Six miles up: Pioneering pilots risked life and limb to reach new heights

Posted on January 31st, 2010 by

Suppose you are cruising along in an airliner at 34,000 feet, nestled comfortably in your seat in a heated, pressurized environment. Now image turning to look out of your window and, to your amazement, you catch a glimpse of a... Continue Reading →

How do I control this thing?

Posted on January 20th, 2010 by

“Wright’s new control” was the heading of a 1914 report in the “New York Times.” It stated that Orville Wright had introduced a new system that would make it “easier and safer to fly.” In the new controls the usual... Continue Reading →

Neither rain nor sleet could stop Air Mail fleet

Posted on January 7th, 2010 by

A 1961 British book on the development of air transportation includes a chart on early scheduled air services, which includes the operations of the U.S. Air Mail Service from 1918 till 1927. It may seem unusual to see the Air... Continue Reading →

International Aerial Derby 1919

Posted on December 16th, 2009 by

Great aerial adventures followed in the wake of World War I as aviation tried to find its post-war role. It was a period of conquest of the oceans and continents — the NC-4 across the Atlantic via the Azores; Alcock... Continue Reading →

Edward Bellande: Pioneering pilot

Posted on November 24th, 2009 by

“Air speed record to Los Angeles broken” was a headline in the Oakland (California) Tribune on Jan. 28, 1932. The story reported that a new coastal speed record for tri-motored planes was made on the Oakland-Los Angeles airway when a... Continue Reading →

Jenny’s siblings

Posted on November 2nd, 2009 by

The Curtiss Jenny, particularly the JN-4, is one of America’s most famous airplanes. Jenny was ubiquitous — everybody had a Jenny, along with bailing wire, a five-gallon gas can and the grease gun needed to keep her going. The Jenny,... Continue Reading →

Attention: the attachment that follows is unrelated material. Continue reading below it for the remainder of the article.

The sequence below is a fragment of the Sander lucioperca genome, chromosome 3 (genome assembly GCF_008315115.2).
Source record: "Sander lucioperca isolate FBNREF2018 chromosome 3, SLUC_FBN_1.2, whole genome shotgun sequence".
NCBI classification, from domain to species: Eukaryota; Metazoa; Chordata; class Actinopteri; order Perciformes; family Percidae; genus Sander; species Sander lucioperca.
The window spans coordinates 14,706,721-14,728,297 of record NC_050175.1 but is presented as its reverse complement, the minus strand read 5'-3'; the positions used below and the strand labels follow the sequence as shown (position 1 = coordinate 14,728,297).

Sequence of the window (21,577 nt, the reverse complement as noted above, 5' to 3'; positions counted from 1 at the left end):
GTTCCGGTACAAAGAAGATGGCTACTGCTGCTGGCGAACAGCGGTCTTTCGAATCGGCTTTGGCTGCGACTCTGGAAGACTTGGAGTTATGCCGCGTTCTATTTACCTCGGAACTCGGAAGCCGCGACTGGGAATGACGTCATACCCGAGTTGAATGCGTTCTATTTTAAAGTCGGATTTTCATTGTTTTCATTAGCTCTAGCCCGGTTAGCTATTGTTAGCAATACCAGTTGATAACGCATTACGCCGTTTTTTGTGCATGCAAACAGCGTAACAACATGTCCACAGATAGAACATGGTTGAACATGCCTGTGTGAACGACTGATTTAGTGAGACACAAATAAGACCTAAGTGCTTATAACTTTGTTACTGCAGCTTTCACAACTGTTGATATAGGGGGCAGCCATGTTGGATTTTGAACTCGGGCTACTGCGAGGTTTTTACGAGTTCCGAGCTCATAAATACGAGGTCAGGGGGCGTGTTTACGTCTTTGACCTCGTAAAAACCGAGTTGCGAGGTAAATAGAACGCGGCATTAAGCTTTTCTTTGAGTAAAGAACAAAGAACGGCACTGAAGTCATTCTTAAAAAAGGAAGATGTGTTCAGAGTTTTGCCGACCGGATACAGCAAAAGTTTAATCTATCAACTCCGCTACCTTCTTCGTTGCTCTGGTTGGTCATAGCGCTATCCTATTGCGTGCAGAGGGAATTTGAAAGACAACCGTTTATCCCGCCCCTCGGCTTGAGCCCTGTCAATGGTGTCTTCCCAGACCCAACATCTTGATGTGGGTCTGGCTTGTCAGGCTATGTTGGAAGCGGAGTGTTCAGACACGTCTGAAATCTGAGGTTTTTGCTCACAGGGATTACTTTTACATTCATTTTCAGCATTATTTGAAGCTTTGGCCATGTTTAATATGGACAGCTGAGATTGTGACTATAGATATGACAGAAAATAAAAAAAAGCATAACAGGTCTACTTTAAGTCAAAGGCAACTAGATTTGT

A nationwide chain of airports

Posted on October 8th, 2009 by

Flight & Flyers By DENNIS PARKS During the two years following Lindbergh’s success across the Atlantic, the United States saw the swift transition of aviation from an experimental posture to a recognized part of the world of transportation and commerce.... Continue Reading →

Flight & Flyers: Luckey flyer

Posted on September 15th, 2009 by

William Luckey, a test pilot and exhibition aviator for the Curtiss Company, came to aviation late in life. Best known as the winner of The New York Times race around Manhattan Island on Oct. 13, 1913, Luckey was nearing 50... Continue Reading →

What’s in a name?

Posted on September 10th, 2009 by

In the beginning was the word, and the world was Flyer — Wright Flyer, that is. When one creates a new product and starts to sell it, the product needs a name. Before the Wrights began to build airplanes, they... Continue Reading →

American aircraft in the Spanish Civil War

Posted on September 3rd, 2009 by

The Spanish Civil War, which began in July 1936, was the most significant of the conflicts that foreshadowed World War II. The war forced the world to take sides. Russia contributed military assistance to the cause of the newly elected... Continue Reading →